Improper Fractions

At times you may end up with a strange looking fraction that has a numerator that is larger than a denominator. This is called an improper fraction. In general, you don’t want this, but don’t worry! There’s an easy way to fix it—you turn it into a mixed number. When you have a fraction that looks like this: 9/7, simply divide the numerator by the denominator (divide the top number by the bottom number).

Instead of writing your remainder as r 2, turn it into a fraction by putting the remainder over the divisor (7).

Now, your answer is 1 2/7. Make sure you don’t need to reduce it (this one is already reduced) and you’re done!

Let’s try this one more time. Let’s say you have a fraction that looks like this:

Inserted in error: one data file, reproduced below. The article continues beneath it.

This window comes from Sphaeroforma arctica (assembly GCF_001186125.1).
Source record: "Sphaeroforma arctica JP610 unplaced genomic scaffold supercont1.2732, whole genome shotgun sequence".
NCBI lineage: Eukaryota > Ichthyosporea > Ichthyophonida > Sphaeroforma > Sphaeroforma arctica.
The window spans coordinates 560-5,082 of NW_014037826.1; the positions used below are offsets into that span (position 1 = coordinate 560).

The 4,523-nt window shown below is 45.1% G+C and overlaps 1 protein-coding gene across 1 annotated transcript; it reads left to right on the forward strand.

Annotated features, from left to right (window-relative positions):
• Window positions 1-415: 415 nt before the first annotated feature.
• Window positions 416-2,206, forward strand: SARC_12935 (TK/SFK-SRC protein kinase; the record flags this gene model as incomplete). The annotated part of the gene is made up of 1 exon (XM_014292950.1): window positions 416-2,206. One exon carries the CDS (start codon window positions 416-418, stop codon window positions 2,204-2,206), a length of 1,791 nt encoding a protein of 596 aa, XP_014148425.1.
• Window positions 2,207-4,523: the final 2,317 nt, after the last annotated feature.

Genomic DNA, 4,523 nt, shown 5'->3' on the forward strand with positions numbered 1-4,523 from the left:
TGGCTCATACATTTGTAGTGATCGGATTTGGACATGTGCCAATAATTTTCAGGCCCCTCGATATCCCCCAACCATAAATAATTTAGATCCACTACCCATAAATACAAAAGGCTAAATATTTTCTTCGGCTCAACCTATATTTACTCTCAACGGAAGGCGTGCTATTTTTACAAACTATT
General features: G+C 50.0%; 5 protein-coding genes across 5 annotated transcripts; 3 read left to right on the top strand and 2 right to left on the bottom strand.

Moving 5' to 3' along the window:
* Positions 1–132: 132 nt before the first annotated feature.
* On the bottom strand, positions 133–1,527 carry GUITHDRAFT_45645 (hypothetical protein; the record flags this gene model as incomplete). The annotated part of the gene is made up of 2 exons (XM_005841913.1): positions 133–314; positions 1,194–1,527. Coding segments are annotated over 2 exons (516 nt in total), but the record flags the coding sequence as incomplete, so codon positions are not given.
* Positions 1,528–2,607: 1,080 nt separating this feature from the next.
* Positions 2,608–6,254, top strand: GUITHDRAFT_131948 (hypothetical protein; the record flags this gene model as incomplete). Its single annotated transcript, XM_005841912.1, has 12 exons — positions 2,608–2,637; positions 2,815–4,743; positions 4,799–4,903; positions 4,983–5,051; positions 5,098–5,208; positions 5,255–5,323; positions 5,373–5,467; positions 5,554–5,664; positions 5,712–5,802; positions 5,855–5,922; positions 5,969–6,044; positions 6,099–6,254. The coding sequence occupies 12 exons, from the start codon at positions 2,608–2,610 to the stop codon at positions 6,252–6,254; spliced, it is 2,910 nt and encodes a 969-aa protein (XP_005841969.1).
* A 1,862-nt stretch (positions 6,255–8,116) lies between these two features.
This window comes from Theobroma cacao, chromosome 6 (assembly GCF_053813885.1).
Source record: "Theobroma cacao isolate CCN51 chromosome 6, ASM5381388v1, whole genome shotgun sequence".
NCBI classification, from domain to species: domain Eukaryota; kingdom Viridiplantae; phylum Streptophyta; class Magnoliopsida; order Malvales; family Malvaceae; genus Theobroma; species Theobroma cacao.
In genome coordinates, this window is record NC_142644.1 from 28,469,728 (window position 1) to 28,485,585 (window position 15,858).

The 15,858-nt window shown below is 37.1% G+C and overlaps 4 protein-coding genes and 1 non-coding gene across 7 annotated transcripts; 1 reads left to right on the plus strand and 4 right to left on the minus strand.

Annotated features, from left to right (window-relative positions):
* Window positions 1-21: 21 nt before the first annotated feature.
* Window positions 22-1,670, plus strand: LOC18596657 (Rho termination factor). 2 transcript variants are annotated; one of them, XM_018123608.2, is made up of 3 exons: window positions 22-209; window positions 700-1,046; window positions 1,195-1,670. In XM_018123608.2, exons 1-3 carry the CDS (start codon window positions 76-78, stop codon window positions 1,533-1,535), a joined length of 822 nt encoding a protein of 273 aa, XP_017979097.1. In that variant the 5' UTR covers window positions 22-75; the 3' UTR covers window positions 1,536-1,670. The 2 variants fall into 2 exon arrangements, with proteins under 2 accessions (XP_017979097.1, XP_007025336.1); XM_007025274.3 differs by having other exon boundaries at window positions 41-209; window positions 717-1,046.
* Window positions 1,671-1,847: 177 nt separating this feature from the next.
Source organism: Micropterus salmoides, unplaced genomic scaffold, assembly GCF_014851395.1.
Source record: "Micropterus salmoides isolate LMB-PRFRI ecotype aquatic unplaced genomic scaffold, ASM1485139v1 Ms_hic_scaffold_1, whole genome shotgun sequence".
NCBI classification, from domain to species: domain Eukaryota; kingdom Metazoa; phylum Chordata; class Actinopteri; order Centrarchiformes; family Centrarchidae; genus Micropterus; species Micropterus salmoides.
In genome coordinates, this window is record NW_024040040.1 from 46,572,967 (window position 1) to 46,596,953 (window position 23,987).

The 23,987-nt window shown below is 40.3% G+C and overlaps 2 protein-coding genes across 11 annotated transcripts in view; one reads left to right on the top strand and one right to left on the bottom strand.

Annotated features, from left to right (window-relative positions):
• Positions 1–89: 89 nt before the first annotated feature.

Now, we would set up normal long division, which would look like this:

Once you get your answer as a mixed number, check the fraction to make sure that it does not need to be reduced. (This one does not.)

Thus, your final answer is 24 3/5.

Note: there are some times where you need to use improper fractions, such as when you’re subtracting mixed numbers. Take a look at this example:

First, we found common denominators so that we can do subtraction, however, the top fraction is smaller than the bottom fraction, so we have to borrow from the whole number so that we can subtract. We cross out the 4 and make it a 3, and then add “1” (in its fraction form) to the top fraction, like this:

Notice the red fraction. After we borrow and add 1 in its fraction form, we end up with an improper fraction. However, that’s okay, because in this case we need an improper fraction so that we can do the subtraction. Our final answer is 1 13/15. Check and make sure it’s reduced all the way (this one is) and we’re done!

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